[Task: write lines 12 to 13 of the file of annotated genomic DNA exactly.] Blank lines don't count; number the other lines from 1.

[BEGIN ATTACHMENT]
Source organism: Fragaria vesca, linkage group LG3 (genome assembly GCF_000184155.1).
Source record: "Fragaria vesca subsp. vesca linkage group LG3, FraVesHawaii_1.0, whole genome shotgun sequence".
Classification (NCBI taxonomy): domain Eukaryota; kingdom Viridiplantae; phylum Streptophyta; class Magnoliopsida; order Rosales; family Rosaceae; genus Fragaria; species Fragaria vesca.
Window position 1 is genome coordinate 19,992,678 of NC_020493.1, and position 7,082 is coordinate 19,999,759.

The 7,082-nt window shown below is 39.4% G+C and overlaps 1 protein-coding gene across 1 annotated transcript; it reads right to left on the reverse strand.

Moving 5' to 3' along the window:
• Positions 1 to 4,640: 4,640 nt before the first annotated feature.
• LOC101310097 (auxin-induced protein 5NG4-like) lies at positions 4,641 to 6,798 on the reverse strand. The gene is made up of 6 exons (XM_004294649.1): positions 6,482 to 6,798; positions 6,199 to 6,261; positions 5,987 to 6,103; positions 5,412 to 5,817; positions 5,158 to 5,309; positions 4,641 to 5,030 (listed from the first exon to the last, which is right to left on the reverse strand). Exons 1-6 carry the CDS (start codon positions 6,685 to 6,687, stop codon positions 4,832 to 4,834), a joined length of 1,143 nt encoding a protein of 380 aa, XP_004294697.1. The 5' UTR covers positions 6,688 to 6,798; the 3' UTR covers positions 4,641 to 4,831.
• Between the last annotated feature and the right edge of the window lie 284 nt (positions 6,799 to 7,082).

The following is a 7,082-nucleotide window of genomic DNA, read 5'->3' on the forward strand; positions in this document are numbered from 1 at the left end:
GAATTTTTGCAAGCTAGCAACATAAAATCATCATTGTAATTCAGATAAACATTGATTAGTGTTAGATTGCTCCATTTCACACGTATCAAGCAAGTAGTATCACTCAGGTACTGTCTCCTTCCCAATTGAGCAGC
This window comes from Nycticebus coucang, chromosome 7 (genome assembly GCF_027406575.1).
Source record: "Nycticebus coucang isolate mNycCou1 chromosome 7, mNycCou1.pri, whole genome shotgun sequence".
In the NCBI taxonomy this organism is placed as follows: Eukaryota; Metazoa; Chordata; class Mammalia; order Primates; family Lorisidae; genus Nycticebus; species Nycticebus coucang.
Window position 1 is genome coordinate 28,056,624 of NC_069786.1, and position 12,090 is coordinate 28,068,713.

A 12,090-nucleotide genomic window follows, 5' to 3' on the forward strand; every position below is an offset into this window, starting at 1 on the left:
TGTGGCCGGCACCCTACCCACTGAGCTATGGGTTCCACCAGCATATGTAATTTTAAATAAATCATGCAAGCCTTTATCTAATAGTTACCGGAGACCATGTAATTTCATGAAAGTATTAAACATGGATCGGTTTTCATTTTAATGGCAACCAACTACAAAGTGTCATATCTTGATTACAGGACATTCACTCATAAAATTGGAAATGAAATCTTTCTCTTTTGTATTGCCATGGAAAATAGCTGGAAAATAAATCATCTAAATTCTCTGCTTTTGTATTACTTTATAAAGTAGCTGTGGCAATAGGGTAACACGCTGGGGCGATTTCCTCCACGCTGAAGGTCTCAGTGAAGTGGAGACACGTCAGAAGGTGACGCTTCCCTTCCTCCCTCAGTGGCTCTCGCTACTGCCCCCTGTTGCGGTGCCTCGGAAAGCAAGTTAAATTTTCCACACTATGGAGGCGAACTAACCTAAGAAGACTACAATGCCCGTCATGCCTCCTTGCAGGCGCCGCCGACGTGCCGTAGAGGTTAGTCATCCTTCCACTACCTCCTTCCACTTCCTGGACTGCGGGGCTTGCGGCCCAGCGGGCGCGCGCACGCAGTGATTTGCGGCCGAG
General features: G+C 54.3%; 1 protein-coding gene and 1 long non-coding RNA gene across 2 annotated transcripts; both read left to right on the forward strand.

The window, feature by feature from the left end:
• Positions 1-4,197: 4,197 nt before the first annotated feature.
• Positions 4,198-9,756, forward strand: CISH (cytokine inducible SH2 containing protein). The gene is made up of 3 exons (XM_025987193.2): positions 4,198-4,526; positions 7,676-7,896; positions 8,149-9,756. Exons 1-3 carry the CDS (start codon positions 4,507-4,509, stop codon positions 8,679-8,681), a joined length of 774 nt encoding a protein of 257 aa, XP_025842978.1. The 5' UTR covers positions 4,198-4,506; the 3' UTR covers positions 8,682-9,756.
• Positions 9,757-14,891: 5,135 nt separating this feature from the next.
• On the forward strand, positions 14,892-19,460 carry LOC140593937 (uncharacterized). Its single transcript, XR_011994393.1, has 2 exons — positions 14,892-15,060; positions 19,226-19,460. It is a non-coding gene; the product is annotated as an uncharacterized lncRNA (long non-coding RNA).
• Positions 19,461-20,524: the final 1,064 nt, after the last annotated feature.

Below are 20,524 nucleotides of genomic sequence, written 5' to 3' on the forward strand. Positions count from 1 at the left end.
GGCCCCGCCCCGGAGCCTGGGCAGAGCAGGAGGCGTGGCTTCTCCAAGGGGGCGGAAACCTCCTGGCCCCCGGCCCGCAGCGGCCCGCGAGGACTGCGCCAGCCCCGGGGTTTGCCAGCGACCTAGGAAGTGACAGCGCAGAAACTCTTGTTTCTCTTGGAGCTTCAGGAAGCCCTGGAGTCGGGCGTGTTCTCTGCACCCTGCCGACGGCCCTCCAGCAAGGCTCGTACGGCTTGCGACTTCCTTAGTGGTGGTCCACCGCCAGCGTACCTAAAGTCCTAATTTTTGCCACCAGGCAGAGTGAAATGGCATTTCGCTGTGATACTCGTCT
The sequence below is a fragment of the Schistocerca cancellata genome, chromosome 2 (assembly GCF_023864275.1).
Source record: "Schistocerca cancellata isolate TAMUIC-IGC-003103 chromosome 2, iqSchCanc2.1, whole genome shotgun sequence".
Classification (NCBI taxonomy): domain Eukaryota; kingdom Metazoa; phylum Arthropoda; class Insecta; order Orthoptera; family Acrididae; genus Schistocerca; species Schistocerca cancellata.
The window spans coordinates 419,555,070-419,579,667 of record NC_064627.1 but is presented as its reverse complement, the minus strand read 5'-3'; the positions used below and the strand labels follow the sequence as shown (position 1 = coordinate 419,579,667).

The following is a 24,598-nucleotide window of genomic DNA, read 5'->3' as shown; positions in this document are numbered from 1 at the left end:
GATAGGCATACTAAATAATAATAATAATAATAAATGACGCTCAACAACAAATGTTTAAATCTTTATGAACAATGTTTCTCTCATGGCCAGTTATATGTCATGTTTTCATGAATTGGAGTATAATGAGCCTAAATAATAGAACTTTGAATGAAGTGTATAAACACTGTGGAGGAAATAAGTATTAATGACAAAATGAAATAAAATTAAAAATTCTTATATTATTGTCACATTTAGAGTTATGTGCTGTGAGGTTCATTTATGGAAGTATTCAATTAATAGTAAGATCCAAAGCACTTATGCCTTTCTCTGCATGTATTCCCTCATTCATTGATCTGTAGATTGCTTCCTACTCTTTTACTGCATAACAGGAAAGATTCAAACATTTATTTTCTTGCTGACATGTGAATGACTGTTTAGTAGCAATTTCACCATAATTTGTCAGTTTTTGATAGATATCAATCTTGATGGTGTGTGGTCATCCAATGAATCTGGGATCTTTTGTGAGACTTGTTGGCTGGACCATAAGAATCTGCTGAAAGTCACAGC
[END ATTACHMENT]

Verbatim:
This window comes from Nycticebus coucang, chromosome 7 (genome assembly GCF_027406575.1).
Source record: "Nycticebus coucang isolate mNycCou1 chromosome 7, mNycCou1.pri, whole genome shotgun sequence".